Monday, 29 July 2013

Is the lack of money and parental advice leading to more Summer Fatalities for Kids?

The newspaper headlines have sadly been shouting out at us for about a month now, since the hotter weather had us discarding our coats and heading to rivers, seas, streams and worryingly quarries.

Children are  literally dying.. quite a few of them. They are not recognising the power of currents to pull you under in seconds. They are not heeding warning signs and even adults who may live inland are ignoring signs about tides and getting cut off and being rescued by coast guards.

I live right next to the sea on the N Wales coast. Having 4 sons, albeit there are 10 years between numbers 1 and 4, is no mean feat to feed and occupy during the school summer holidays. We haven't always lived by the coast, and my older sons early years were spent in Liverpool, so I have experience in occupying them in an inner city environment too. Once you add on the cost of buying the new school uniforms in August for the coming year, many parents do not have the money to constantly fund 6 weeks of fun days out. The larger the family, the worse it is.

Our local swimming pool charges £3.50 per child for a morning or afternoon swimming session of 2.5 hours. Times that by a few children, money for lockers and a drink afterwards, and maybe bus fare for teenagers and there goes £20 at least. Those families who live inland and are not as fortunate as my children in having a beach on the doorstep, may seek out the river for a cheap day out and a picnic. While parents juggle the childcare rota perhaps with relatives over the 6 weeks, it is perhaps easier to keep a tab on younger children. But what about the kids aged 12+? I know at that age we went off in a group to either the river or canal for the day and had a paddle if it got too hot. Ringing in our ears were the do's and don't s surrounding what we could get up to near water, and what was downright dangerous. Our parents trusted our ability to think for ourselves, and not to swim in the river, but to paddle about near the bank. Times have changed since the 70s/80s though. Stranger Danger has leapfrogged sage advice on the dangers of water in my opinion from parents.

Many councils run summer activities. But most of these are aimed at 5-11 year olds and after this age kids are "too cool" to participate anyway. My town council came up with a good idea to give free swimming to children who live here. You have to register at the town hall with a parent, complete a form and then you get a swimming pass for that day. However, the problem comes when the kids may want to go tomorrow and you have to go back to town with them and get another pass. Bit of a pain if you have to be at work before the Town Hall is open!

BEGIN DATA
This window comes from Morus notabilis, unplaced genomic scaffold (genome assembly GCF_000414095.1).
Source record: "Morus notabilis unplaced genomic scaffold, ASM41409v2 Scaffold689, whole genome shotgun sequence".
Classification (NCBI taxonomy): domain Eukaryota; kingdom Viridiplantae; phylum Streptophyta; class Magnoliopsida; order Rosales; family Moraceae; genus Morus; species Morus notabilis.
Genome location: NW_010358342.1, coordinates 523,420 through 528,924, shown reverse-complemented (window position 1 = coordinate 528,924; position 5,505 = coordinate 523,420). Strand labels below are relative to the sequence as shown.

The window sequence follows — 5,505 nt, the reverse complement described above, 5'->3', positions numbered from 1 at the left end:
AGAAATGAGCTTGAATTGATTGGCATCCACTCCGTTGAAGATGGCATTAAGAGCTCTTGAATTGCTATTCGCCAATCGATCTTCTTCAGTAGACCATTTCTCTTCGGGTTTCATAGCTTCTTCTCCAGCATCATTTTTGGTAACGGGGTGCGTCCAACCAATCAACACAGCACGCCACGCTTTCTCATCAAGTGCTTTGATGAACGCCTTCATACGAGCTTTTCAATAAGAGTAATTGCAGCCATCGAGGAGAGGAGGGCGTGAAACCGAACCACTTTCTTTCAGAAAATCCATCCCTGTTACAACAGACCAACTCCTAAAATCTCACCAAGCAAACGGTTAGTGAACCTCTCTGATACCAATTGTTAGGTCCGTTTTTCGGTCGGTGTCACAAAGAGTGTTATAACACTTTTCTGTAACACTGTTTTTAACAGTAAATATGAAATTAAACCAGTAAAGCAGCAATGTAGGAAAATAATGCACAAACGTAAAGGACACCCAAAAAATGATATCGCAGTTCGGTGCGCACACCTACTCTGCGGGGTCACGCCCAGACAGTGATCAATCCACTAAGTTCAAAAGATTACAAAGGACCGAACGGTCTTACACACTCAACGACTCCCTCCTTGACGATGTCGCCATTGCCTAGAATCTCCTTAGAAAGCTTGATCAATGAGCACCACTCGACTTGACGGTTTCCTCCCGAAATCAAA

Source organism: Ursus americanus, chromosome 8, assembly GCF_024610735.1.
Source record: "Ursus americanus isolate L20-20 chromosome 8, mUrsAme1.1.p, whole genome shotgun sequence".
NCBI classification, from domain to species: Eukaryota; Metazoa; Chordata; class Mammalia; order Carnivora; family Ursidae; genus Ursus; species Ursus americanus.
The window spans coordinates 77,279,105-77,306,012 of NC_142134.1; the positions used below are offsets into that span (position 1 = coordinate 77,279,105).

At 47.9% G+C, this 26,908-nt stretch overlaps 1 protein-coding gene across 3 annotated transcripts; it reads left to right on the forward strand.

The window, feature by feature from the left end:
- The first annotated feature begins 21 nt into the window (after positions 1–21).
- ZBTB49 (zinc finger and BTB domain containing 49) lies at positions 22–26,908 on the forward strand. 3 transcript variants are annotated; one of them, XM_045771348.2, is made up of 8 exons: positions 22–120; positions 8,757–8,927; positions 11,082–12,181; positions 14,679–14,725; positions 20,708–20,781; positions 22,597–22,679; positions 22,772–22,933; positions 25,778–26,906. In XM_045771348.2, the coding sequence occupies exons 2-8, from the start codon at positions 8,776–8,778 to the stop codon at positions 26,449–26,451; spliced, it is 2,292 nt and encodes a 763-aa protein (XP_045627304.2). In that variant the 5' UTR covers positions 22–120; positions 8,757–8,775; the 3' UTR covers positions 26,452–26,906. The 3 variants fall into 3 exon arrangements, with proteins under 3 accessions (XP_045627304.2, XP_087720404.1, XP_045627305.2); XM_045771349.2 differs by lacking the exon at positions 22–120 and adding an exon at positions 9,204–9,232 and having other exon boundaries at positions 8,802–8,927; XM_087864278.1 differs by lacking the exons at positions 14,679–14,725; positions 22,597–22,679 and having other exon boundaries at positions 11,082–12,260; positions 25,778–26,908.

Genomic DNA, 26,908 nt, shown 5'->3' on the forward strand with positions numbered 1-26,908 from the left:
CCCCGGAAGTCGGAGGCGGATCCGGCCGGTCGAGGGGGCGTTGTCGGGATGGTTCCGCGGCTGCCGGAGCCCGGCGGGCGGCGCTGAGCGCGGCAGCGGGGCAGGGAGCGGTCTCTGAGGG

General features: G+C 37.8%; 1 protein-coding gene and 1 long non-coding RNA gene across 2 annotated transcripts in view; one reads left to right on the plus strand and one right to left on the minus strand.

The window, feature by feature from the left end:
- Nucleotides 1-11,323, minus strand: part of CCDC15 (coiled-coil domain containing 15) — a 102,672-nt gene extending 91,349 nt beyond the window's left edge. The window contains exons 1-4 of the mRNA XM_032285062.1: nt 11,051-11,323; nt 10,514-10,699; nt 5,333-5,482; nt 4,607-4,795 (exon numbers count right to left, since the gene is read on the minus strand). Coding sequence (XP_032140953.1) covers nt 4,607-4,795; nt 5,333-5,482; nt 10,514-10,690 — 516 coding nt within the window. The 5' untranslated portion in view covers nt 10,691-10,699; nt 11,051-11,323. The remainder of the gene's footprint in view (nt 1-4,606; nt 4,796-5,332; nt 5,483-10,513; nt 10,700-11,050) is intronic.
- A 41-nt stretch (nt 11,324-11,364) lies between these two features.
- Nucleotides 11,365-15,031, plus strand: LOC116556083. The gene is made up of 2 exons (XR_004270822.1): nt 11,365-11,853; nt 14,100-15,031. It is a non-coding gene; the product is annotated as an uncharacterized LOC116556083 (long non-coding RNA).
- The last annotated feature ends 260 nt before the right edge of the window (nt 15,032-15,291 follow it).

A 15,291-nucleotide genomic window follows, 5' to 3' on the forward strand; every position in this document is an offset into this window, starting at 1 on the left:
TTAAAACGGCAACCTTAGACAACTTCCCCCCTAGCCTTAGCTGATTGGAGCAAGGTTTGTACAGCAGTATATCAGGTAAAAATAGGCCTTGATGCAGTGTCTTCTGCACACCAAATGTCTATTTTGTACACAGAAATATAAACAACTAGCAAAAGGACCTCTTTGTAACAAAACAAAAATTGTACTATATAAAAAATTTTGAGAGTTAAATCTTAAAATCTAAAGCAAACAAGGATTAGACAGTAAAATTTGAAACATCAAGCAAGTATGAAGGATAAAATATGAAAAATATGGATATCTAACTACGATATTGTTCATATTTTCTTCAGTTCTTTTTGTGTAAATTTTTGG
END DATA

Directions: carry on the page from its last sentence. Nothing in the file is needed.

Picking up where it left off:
Lack of money to spend on summer outings, leads to hanging around and boredom for many children aged 11+. Coupled with the heat, rivers and canals are attractive places to cool down and so the trail of accidents occurs. Quarries are particularly dangerous places, as the water is deep and freezing cold. Already this summer there have been upwards of 10 preventable deaths of children reported in newspapers, as they did not understand the danger of currents. Many more have gone unreported.

The Government have already announced plans to allow schools to cut down the summer holiday. This is not the answer however. Why not use the schools,to co-ordinate summer activities? Youth Centres are being closed yet would be invaluable at this time of year as would dedicated PlayWorkers. Teenagers need dedicated facilities for,their age group only. They do not want to be in facilities where there are 5 year olds. Volunteers and parents themselves could perhaps help out on odd days to keep a facility running. Apart from the usual sports, pool, snooker, why not ask parents/grandparents to pass on a skill - cooking cupcakes, painting a room, replacing a plug, organising a party with a theme...Give young people skills needed to transfer to adult life.

The Government are fond of "Big Society". Children in families on low pay or on benefit need Youth Centres, Playschemes and more input, not less. Investment in our kids is a benefit to the whole of society. Instead of waking up tomorrow and learning of more needless deaths from drowning, ask yourself Mr Cameron, what your Government can do to inspire kids during the summer break? I know paying their parents a Living Wage would be a start so they could afford the odd summer outing or two, but heavy investment in Youth Centres is also needed.

Lack of disposable income is causing many of these summer deaths of children. Too high a price to pay.